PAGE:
He makes a lot of sense. Well worth a listen to.

    • October 30th 2017 @ 7:52am
      Waz said | October 30th 2017 @ 7:52am | ! Report

      “… it surely starts to create a discussion about what the future of Australian football looks like” … this debate has been going on for decades. We don’t need more debate we need agreement.

      “It would be ridiculous if Craig Foster’s south expansion side were given a license only for Wollongong Wolves to then gain entry via promotion” …. you miss the point of pro/rel completely: there are no protected geographic areas under pro/rel – so there’s no harm in allowing investors to spend $300m+ on a South Sydney team, the Gong just have to deal with it in just the same way as a second Gong team appeared and started getting promoted up the pyramid. Each club must secure its own fan base and not demand exclusivity over a geographic area and then mistreat the fans within that area.

    • October 30th 2017 @ 7:52am
      Waz said | October 30th 2017 @ 7:52am | ! Report

      “… it surely starts to create a discussion about what the future of Australian football looks like” … this debate has been going on for decades. We don’t need more debate we need agreement.

      “It would be ridiculous if Craig Foster’s south expansion side were given a license only for Wollongong Wolves to then gain entry via promotion” …. you miss the point of pro/rel completely: there are no protected geographic areas under pro/rel – so there’s no harm in allowing investors to spend $300m+ on a South Sydney team, the Gong just have to deal with it in just the same way as a second Gong team appeared and started getting promoted up the pyramid. Each club must secure its own fan base and not demand exclusivity over a geographic area and then mistreat the fans within that area.

    • October 30th 2017 @ 8:31am
      chris said | October 30th 2017 @ 8:31am | ! Report

      Whilst we need to be diligent in choosing a model that best fits the Australian football landscape, we also have to be mindful of not letting an opportunity pass. The Southern Expansion backers won’t hang around forever.

      • October 30th 2017 @ 8:57am
        Gavin R said | October 30th 2017 @ 8:57am | ! Report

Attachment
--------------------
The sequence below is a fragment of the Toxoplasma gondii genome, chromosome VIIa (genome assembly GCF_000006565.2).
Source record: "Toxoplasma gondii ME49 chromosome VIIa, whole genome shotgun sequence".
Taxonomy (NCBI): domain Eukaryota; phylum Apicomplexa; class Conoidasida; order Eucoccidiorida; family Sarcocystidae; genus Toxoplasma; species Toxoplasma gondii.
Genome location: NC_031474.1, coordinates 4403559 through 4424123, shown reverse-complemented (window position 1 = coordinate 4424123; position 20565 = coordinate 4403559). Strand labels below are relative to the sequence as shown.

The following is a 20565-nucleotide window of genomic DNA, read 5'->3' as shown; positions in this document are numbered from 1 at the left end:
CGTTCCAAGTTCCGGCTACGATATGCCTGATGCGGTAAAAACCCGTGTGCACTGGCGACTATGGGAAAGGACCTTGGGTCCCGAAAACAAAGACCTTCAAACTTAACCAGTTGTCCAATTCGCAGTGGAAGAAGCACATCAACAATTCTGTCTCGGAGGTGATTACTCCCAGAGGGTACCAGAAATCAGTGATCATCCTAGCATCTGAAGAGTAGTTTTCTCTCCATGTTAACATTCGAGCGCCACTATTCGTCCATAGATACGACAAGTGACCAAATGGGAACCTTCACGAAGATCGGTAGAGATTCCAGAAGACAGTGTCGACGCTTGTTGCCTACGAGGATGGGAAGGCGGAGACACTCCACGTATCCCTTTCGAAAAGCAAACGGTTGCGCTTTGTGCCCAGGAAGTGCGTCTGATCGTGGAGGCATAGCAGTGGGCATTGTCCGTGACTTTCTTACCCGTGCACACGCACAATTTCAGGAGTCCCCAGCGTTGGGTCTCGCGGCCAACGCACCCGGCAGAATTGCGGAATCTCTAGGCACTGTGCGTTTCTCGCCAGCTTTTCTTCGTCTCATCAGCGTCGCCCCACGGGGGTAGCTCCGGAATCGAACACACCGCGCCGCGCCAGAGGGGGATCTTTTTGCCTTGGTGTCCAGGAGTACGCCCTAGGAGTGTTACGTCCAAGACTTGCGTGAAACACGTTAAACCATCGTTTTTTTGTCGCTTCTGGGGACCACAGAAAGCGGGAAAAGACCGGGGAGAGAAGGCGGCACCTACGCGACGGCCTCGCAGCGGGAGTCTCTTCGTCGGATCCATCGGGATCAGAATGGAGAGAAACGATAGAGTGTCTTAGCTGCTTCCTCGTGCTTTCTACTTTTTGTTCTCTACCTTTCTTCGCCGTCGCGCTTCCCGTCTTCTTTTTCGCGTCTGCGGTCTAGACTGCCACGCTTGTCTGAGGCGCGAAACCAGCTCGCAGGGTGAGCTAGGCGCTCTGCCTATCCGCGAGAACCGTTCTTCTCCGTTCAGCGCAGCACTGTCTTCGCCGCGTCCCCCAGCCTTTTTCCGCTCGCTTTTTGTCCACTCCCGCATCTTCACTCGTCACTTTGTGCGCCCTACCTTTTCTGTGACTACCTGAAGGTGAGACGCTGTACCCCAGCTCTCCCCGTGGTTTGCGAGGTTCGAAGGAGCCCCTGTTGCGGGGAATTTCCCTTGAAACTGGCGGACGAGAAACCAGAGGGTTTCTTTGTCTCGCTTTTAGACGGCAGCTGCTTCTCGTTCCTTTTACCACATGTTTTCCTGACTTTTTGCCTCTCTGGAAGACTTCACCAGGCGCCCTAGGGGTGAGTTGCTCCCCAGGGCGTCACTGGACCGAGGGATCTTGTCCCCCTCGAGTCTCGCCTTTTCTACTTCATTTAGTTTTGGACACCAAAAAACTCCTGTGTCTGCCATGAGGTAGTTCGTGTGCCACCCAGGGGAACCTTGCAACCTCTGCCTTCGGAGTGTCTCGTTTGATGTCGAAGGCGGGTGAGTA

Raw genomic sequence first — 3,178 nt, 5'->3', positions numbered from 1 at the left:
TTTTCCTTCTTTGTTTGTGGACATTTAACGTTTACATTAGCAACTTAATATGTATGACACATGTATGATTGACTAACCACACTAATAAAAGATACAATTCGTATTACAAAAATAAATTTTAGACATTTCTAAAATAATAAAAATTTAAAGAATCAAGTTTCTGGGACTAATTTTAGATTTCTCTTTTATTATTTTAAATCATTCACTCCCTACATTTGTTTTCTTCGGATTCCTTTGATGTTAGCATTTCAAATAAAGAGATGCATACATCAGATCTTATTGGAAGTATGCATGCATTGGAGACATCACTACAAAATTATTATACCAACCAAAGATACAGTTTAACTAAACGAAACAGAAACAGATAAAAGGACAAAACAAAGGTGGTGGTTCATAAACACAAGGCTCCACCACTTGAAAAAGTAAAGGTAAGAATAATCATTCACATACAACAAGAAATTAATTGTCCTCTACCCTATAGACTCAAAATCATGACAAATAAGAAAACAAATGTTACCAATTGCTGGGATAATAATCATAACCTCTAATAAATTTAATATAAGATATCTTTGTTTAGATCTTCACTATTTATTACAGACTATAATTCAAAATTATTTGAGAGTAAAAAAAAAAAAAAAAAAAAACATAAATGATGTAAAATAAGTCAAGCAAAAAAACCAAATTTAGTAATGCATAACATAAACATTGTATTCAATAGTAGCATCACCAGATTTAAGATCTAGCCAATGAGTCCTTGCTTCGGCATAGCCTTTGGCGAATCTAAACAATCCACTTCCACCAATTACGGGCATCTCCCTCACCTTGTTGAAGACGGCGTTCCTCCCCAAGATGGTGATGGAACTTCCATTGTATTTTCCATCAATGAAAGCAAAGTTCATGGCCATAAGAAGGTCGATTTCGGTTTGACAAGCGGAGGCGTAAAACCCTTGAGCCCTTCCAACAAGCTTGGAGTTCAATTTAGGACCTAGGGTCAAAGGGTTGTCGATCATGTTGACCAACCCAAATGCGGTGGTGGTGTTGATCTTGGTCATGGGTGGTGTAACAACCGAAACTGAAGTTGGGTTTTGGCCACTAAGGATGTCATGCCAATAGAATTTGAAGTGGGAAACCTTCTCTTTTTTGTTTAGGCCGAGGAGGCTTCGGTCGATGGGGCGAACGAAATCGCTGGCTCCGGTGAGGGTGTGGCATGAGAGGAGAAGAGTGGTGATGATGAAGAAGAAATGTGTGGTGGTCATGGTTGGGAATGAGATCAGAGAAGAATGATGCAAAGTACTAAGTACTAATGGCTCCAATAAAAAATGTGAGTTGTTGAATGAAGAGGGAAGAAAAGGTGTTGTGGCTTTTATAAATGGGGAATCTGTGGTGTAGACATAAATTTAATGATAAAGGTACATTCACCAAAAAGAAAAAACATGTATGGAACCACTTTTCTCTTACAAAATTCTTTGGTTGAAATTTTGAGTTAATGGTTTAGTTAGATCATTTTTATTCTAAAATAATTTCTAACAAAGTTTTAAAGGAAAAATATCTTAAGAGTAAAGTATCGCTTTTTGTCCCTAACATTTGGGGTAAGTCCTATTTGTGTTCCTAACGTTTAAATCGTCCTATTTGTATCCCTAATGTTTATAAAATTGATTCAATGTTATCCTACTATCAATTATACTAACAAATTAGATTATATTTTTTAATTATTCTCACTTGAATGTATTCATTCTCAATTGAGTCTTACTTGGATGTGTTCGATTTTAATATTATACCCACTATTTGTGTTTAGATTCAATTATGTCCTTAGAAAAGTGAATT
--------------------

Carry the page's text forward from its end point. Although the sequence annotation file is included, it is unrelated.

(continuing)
Your last sentence is absolutely key. It is a big positive for football in general. The infrastructure they’re talking about would be great.

        I lived in wollongong for the last 5 years and i can understand where the author is coming from but i dont necessarily agree. Even if southern expansion is accepted as part of an initial expansion, when the Wolves become part of the new look model, fans will support them over Southern Expansion. There’s a rivalry between Southerland and Wollongong, and I don’t think a lot would jump on the Southern Expansion side anyway. Initially I was against the idea, but moreso because I’d love Wollongong to have a crack earlier.

    • Roar Pro

      October 30th 2017 @ 9:09am
      Josh Barton said | October 30th 2017 @ 9:09am | ! Report

      Adding a second division doesn’t necessarily mean we need to add relegation straight away. The clubs having licenses until 2034 potentially scuppers that anyway (depending on the actual contracts which are not privy to the public).

      Instead, we can use the second division as a proving ground for potential expansion teams – so promotion can be possible but done on a case by case basis. I wrote an article on that on here some time ago, I stick by my idea.

      • October 30th 2017 @ 9:39am
        RBBAnonymous said | October 30th 2017 @ 9:39am | ! Report

        Just because the clubs have licences until 2034 doesn’t mean that pro/relegation can’t be added sooner. In fact it is written into the licence agreement that pro/relegation is a possibility. In fact it is a requirement of being part of the AFC, we are supposed to be implementing it.

        I am one of the biggest advocates of pro/rel and it is important we get this right. It is important to have the right teams initially in a 2nd tier but over the long term it doesn’t matter. What you want to get right is the structure and also the mechanisms in place. How do we want it to look like, how will it operate?

        I know the FFA must be tearing their hair out wondering “why does everyone want a 2nd division with pro/relegation”. Its because that is part of football, they unfortunately don’t get that. Its the best way to drive forward and to always improve, to keep the competition fresh and to actually grow the game.

        • Roar Pro

          October 30th 2017 @ 9:53am
          Josh Barton said | October 30th 2017 @ 9:53am | ! Report

          I love the idea of promotion/relegation. What I’d like to see is a second division established, and the top division expanded. I reckon you do both at the same time, establish the second division and promote more teams than you relegate for a period of time (slowly), until the top division is sufficiently big (14 teams maybe?) and then proceed like normal from there.

          • October 30th 2017 @ 10:35am
            RBBAnonymous said | October 30th 2017 @ 10:35am | ! Report

            I agree, it would create enormous interest, not only in the A-league but also a 2nd tier. Have a period of promotion in the A-league, get to your set number of 14-16 teams and then have full blown pro/rel.